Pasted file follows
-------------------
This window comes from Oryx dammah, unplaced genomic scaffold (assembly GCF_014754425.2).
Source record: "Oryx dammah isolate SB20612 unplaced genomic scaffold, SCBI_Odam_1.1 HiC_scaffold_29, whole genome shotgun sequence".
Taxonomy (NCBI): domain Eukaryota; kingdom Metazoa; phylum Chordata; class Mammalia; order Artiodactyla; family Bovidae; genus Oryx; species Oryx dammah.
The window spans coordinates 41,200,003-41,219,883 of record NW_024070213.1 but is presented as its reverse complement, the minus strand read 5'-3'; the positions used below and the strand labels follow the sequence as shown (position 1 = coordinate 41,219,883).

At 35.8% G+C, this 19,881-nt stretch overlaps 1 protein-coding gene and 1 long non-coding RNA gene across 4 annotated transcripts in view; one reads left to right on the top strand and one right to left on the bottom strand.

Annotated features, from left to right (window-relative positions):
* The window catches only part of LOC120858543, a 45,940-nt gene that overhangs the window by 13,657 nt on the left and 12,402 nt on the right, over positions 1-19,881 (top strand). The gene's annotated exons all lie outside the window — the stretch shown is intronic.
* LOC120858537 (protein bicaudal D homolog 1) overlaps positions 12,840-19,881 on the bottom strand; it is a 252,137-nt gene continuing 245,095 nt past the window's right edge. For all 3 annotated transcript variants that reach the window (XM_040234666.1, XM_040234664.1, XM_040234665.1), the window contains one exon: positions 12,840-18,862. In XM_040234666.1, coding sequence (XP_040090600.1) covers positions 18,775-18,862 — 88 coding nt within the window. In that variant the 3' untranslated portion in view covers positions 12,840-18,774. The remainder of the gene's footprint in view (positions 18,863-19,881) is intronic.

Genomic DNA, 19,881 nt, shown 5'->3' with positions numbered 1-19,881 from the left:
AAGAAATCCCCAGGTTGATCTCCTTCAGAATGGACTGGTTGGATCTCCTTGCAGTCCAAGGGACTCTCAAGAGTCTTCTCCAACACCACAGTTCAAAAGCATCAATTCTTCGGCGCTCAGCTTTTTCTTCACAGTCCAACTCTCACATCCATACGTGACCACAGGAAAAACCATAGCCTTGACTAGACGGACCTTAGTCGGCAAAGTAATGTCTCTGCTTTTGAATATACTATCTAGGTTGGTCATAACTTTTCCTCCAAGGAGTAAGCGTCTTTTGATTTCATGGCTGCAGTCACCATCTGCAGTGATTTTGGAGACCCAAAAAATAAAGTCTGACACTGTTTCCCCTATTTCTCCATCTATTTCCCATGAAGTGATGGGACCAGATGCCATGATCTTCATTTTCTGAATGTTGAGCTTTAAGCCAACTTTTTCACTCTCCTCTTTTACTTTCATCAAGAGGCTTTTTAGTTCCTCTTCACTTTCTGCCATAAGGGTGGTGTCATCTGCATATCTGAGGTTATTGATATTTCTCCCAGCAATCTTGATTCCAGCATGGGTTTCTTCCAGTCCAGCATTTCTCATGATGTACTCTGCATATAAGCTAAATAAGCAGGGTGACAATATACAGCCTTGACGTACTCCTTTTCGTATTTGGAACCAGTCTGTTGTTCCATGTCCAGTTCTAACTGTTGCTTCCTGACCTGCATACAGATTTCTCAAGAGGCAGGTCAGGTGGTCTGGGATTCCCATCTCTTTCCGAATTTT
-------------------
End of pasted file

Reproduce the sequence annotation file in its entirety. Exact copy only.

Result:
This window comes from Oryx dammah, unplaced genomic scaffold (assembly GCF_014754425.2).
Source record: "Oryx dammah isolate SB20612 unplaced genomic scaffold, SCBI_Odam_1.1 HiC_scaffold_29, whole genome shotgun sequence".
Taxonomy (NCBI): domain Eukaryota; kingdom Metazoa; phylum Chordata; class Mammalia; order Artiodactyla; family Bovidae; genus Oryx; species Oryx dammah.
The window spans coordinates 41,200,003-41,219,883 of record NW_024070213.1 but is presented as its reverse complement, the minus strand read 5'-3'; the positions used below and the strand labels follow the sequence as shown (position 1 = coordinate 41,219,883).

At 35.8% G+C, this 19,881-nt stretch overlaps 1 protein-coding gene and 1 long non-coding RNA gene across 4 annotated transcripts in view; one reads left to right on the top strand and one right to left on the bottom strand.

Annotated features, from left to right (window-relative positions):
* The window catches only part of LOC120858543, a 45,940-nt gene that overhangs the window by 13,657 nt on the left and 12,402 nt on the right, over positions 1-19,881 (top strand). The gene's annotated exons all lie outside the window — the stretch shown is intronic.
* LOC120858537 (protein bicaudal D homolog 1) overlaps positions 12,840-19,881 on the bottom strand; it is a 252,137-nt gene continuing 245,095 nt past the window's right edge. For all 3 annotated transcript variants that reach the window (XM_040234666.1, XM_040234664.1, XM_040234665.1), the window contains one exon: positions 12,840-18,862. In XM_040234666.1, coding sequence (XP_040090600.1) covers positions 18,775-18,862 — 88 coding nt within the window. In that variant the 3' untranslated portion in view covers positions 12,840-18,774. The remainder of the gene's footprint in view (positions 18,863-19,881) is intronic.

Genomic DNA, 19,881 nt, shown 5'->3' with positions numbered 1-19,881 from the left:
AAGAAATCCCCAGGTTGATCTCCTTCAGAATGGACTGGTTGGATCTCCTTGCAGTCCAAGGGACTCTCAAGAGTCTTCTCCAACACCACAGTTCAAAAGCATCAATTCTTCGGCGCTCAGCTTTTTCTTCACAGTCCAACTCTCACATCCATACGTGACCACAGGAAAAACCATAGCCTTGACTAGACGGACCTTAGTCGGCAAAGTAATGTCTCTGCTTTTGAATATACTATCTAGGTTGGTCATAACTTTTCCTCCAAGGAGTAAGCGTCTTTTGATTTCATGGCTGCAGTCACCATCTGCAGTGATTTTGGAGACCCAAAAAATAAAGTCTGACACTGTTTCCCCTATTTCTCCATCTATTTCCCATGAAGTGATGGGACCAGATGCCATGATCTTCATTTTCTGAATGTTGAGCTTTAAGCCAACTTTTTCACTCTCCTCTTTTACTTTCATCAAGAGGCTTTTTAGTTCCTCTTCACTTTCTGCCATAAGGGTGGTGTCATCTGCATATCTGAGGTTATTGATATTTCTCCCAGCAATCTTGATTCCAGCATGGGTTTCTTCCAGTCCAGCATTTCTCATGATGTACTCTGCATATAAGCTAAATAAGCAGGGTGACAATATACAGCCTTGACGTACTCCTTTTCGTATTTGGAACCAGTCTGTTGTTCCATGTCCAGTTCTAACTGTTGCTTCCTGACCTGCATACAGATTTCTCAAGAGGCAGGTCAGGTGGTCTGGGATTCCCATCTCTTTCCGAATTTT